Republicans to Try to Stop Slaughter Rule for Pro-Abortion Health Care Thursday

National   |   Steven Ertelt   |   Mar 16, 2010   |   9:00AM   |   WASHINGTON, DC

Republicans to Try to Stop Slaughter Rule for Pro-Abortion Health Care Thursday

by Steven Ertelt Editor
March 16
, 2010

Washington, DC ( — House Republicans plan to attempt on Thursday to stop Democrats from using the Slaughter Rule, a procedural motion that would allow the House to pass the pro-abortion Senate health care bill by a procedural motion "deeming" it passed without actually taking a vote on it.

GOP lawmakers hope to force a vote tomorrow on a motion that would say Democrats can’t use the Slaughter Rule to bypass a direct vote.

While they would likely have not have the votes to force the issue, some Democrats may not want to go on record as supporting a controversial plan to pass the Senate bill without actually voting on it.

Alabama Rep. Parker Griffith, a Republican who recently switched parties, will sponsor the resolution.

The idea would also give Republicans a bit of a public relations advantage as Democrats would have to explain to Americans why they would prefer passing the bill without allowing a vote on it directly, says David Freddoso of the Washington Examiner.

"Process stories don’t usually get legs outside of Washington, but the health care bill is being watched by so many people that any attempt to pass it without a vote will probably exacerbate Democrats’ plight," he said.

"They’re trying to defend themselves against the talking point that they voted for the corrupt elements of the Senate bill," Freddoso added. "But in doing this, they’re also opening themselves up to another talking point — namely that they tried to evade responsibility for their unpopular health care bill by avoiding a vote on it."

Should Democrats ultimately use the Slaughter Rule to move the pro-abortion Senate health care bill forward, they could face lawsuits afterwards.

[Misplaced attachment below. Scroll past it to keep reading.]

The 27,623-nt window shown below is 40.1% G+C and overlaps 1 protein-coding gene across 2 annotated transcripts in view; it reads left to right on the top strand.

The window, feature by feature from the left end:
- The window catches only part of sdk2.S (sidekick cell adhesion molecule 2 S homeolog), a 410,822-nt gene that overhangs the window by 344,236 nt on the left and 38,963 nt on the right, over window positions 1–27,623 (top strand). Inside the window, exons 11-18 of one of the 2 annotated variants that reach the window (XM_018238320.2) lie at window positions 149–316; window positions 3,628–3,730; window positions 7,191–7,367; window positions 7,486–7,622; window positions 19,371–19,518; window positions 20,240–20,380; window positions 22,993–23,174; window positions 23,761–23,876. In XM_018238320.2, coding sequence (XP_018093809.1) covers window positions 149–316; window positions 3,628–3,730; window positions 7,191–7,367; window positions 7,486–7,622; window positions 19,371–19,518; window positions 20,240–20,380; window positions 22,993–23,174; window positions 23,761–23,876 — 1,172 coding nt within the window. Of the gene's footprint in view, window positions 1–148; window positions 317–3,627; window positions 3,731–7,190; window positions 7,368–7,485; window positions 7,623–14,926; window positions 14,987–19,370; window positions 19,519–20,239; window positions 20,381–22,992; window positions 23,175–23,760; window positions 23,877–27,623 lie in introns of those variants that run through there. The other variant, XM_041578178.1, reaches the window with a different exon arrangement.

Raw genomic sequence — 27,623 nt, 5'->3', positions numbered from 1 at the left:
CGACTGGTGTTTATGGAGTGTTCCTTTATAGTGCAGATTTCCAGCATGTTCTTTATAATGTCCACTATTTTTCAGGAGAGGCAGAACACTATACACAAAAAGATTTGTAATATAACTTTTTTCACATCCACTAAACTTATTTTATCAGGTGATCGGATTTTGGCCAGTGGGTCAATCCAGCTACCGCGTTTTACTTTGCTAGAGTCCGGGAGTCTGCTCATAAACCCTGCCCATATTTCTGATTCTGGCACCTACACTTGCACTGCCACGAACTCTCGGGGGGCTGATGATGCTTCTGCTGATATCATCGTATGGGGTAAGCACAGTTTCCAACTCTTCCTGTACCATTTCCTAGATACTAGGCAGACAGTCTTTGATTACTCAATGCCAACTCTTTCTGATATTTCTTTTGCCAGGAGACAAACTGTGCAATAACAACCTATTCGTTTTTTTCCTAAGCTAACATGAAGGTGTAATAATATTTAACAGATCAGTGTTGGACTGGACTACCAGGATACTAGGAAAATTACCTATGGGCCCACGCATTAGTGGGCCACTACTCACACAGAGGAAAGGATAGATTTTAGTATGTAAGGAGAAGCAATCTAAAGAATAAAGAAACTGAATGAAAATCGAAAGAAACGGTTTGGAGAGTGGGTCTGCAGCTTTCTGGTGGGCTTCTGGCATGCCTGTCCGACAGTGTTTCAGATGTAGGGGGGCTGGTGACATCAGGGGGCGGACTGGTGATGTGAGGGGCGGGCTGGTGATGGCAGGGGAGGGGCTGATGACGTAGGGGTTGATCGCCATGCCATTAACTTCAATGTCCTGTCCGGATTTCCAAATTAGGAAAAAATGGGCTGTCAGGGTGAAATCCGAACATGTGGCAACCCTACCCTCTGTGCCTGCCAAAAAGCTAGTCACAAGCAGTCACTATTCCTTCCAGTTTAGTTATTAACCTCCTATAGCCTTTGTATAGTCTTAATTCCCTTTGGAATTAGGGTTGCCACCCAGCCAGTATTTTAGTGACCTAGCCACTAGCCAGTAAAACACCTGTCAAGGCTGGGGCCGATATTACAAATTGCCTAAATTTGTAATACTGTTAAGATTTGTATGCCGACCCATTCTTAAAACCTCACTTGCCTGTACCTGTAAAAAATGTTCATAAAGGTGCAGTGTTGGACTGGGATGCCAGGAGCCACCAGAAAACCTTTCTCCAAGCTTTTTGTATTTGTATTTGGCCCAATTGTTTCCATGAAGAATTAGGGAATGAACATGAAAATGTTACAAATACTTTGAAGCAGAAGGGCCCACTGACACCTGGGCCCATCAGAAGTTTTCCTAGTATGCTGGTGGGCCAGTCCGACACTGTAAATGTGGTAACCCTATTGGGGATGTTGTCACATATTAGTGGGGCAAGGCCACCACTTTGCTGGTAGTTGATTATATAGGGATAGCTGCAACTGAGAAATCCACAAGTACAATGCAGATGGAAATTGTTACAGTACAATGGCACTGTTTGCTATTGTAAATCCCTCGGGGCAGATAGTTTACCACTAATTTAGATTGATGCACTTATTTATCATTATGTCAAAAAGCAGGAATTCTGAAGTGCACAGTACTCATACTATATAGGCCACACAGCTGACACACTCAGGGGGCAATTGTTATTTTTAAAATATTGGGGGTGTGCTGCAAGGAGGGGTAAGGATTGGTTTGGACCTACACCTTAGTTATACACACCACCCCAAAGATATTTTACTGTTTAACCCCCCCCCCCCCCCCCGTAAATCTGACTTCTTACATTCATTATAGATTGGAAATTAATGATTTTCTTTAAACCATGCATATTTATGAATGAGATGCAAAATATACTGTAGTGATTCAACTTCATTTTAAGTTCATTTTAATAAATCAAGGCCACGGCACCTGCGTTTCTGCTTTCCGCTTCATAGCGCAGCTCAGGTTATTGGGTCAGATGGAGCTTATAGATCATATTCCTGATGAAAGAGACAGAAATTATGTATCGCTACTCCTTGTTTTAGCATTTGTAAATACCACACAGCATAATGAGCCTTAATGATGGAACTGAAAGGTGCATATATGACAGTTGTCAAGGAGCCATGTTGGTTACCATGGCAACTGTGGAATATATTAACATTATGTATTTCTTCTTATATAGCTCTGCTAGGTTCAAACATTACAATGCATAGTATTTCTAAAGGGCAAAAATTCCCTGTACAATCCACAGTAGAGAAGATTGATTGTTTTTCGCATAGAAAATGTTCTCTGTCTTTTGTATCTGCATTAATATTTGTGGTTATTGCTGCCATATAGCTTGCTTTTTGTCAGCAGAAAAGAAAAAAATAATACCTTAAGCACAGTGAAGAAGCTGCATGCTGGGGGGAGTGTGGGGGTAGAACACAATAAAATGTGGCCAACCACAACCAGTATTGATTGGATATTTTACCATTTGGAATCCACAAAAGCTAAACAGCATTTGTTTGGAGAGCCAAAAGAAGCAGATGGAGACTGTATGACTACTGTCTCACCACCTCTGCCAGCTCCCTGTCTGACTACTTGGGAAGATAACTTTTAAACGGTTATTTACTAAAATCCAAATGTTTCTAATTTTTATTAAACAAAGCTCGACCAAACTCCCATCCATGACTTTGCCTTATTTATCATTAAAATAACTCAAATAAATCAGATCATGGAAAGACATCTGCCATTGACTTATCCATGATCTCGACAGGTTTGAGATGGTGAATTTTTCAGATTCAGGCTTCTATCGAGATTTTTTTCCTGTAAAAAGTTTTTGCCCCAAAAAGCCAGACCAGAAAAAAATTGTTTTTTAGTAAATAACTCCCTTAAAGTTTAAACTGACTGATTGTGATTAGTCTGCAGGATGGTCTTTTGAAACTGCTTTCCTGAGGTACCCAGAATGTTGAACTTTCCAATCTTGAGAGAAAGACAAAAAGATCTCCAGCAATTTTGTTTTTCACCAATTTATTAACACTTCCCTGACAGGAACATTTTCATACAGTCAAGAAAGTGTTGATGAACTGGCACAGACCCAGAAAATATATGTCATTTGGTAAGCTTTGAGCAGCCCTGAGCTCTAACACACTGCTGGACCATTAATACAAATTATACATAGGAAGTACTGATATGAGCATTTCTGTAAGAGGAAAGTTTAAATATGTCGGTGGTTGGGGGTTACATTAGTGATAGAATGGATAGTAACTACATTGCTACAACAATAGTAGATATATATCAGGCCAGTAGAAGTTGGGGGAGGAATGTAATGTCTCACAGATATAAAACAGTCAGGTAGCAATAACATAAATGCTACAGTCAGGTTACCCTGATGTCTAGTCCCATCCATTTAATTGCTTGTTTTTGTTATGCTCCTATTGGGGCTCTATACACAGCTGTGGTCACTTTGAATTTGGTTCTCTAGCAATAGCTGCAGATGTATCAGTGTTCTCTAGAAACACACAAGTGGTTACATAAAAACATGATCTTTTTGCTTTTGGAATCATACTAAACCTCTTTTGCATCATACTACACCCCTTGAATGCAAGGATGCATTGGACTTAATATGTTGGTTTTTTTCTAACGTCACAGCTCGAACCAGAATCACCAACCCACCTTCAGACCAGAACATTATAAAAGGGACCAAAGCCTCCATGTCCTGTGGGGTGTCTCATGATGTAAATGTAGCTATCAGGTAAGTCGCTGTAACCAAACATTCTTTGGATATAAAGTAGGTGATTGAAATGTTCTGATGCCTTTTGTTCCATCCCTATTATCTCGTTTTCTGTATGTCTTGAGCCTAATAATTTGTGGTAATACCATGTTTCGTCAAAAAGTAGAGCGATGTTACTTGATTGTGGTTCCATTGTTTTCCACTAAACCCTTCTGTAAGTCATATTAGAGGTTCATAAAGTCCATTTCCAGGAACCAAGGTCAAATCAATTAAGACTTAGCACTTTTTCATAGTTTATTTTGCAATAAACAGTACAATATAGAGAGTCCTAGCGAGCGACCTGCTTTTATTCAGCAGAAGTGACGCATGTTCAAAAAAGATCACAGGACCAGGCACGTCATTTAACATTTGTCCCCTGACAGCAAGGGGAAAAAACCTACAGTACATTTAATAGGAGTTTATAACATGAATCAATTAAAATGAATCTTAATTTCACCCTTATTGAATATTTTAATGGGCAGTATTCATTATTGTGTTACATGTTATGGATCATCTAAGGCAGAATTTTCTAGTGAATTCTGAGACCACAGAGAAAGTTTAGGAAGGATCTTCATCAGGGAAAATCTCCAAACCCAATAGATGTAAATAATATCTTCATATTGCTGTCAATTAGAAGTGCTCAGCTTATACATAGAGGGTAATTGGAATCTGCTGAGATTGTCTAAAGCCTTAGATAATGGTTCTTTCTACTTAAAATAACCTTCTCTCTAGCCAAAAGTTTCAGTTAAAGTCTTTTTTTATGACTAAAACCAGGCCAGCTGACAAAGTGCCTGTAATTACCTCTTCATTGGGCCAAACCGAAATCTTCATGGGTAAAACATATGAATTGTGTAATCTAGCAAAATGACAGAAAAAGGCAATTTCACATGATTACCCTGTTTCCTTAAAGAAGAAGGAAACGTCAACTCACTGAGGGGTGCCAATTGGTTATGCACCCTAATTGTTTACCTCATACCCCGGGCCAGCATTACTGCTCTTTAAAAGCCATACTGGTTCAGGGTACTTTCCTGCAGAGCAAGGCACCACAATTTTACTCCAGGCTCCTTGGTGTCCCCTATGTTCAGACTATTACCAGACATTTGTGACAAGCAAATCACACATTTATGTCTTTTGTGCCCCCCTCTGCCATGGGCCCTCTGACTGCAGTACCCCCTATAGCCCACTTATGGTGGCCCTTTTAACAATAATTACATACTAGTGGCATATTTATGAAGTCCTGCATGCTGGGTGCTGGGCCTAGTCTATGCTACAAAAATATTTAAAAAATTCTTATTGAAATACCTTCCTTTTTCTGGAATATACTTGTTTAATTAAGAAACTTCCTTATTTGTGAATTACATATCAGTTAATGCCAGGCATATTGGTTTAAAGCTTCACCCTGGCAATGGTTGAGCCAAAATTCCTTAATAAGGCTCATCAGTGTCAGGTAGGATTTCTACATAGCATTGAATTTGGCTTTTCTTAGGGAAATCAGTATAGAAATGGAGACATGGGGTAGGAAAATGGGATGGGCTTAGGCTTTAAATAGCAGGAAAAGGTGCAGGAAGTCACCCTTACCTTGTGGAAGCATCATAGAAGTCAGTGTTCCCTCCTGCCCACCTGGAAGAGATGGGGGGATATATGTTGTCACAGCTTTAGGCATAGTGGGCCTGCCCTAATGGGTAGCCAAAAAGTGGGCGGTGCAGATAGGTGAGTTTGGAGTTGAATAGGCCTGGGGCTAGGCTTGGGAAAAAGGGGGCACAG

Senate Minority Whip Jon Kyl told conservative talk radio host Hugh Hewitt that legal challenges could come based on the substance of the bill and the procedure.

"There will be both challenges to the substance of the legislation and also the procedure by which it was done if they use this deeming procedure," he said, according to The Hill.

Kyl says he is concerned that if the House approves the bill without or without the Slaughter Rule, that there is little that can be done to stop it from there.

"In some respects, the battle will have been lost at that point," he said.

Speaker Nancy Pelosi said late Tuesday that she has not yet made a decision on whether to use the Slaughter Rule.

“We have several options available to us,” Pelosi said, according to Roll Call, and admitted many Democrats don’t like the Senate bill. “There are a lot of members who don’t want to vote for it."

The process has become so controversial that even the Washington Post issued an editorial Tuesday saying the Slaughter Rule "strikes us as a dodgy way to reform the health care system."

"The health-care debate has been going on longer than a year, and House members want to get it over with," the Post’s editorial board wrote. "These are understandable desires, but they don’t outweigh the need for a reasonable process on a matter of such importance."

On a potential lawsuit, Amy Ridenour at the National Center Blog points out that a key Supreme Court decision on the line-item veto from 1998 has implications for the Slaughter Rule.

The high court, in Clinton vs. City of New York, ruled the specialized veto unconstitutional but it also spelled out how bills become law.

In its decision, the Supreme Court noted, "a bill containing its exact text was approved by a majority of the Members of the House of Representatives, the Senate approved precisely the same text; and that text was signed into law by the President. The Constitution explicitly requires that each of those three steps be taken before a bill may ‘become a law.’ Art. I, Section 7."

"If one paragraph of that text had been omitted at any one of those three stages, Public Law 105–33 would not have been validly enacted," the high court said, according to Ridenour.

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